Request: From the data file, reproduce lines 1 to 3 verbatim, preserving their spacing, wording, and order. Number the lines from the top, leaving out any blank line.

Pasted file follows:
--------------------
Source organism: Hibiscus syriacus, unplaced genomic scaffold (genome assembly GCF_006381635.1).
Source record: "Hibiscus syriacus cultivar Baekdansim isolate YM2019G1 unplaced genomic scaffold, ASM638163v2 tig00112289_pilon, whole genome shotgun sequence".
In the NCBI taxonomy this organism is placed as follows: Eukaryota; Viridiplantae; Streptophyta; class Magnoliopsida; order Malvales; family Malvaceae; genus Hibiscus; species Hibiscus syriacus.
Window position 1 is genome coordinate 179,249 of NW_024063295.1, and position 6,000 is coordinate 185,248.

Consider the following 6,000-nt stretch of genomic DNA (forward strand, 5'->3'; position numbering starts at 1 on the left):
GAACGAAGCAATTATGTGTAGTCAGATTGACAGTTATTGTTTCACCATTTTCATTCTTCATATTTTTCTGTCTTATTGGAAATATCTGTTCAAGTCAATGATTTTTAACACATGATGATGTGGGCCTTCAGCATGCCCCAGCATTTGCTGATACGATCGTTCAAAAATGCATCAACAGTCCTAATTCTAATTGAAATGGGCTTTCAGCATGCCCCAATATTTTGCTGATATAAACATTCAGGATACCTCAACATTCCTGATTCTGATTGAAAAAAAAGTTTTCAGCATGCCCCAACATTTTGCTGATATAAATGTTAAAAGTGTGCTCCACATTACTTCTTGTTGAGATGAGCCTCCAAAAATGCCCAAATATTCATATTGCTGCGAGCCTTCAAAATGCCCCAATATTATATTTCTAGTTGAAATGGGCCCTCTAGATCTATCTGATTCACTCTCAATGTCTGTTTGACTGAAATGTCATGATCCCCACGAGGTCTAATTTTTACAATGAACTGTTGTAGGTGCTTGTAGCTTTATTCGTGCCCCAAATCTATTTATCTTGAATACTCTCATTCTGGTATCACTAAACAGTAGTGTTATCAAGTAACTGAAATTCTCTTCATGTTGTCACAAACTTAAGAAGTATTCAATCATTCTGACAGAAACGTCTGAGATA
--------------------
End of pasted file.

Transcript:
Source organism: Hibiscus syriacus, unplaced genomic scaffold (genome assembly GCF_006381635.1).
Source record: "Hibiscus syriacus cultivar Baekdansim isolate YM2019G1 unplaced genomic scaffold, ASM638163v2 tig00112289_pilon, whole genome shotgun sequence".
In the NCBI taxonomy this organism is placed as follows: Eukaryota; Viridiplantae; Streptophyta; class Magnoliopsida; order Malvales; family Malvaceae; genus Hibiscus; species Hibiscus syriacus.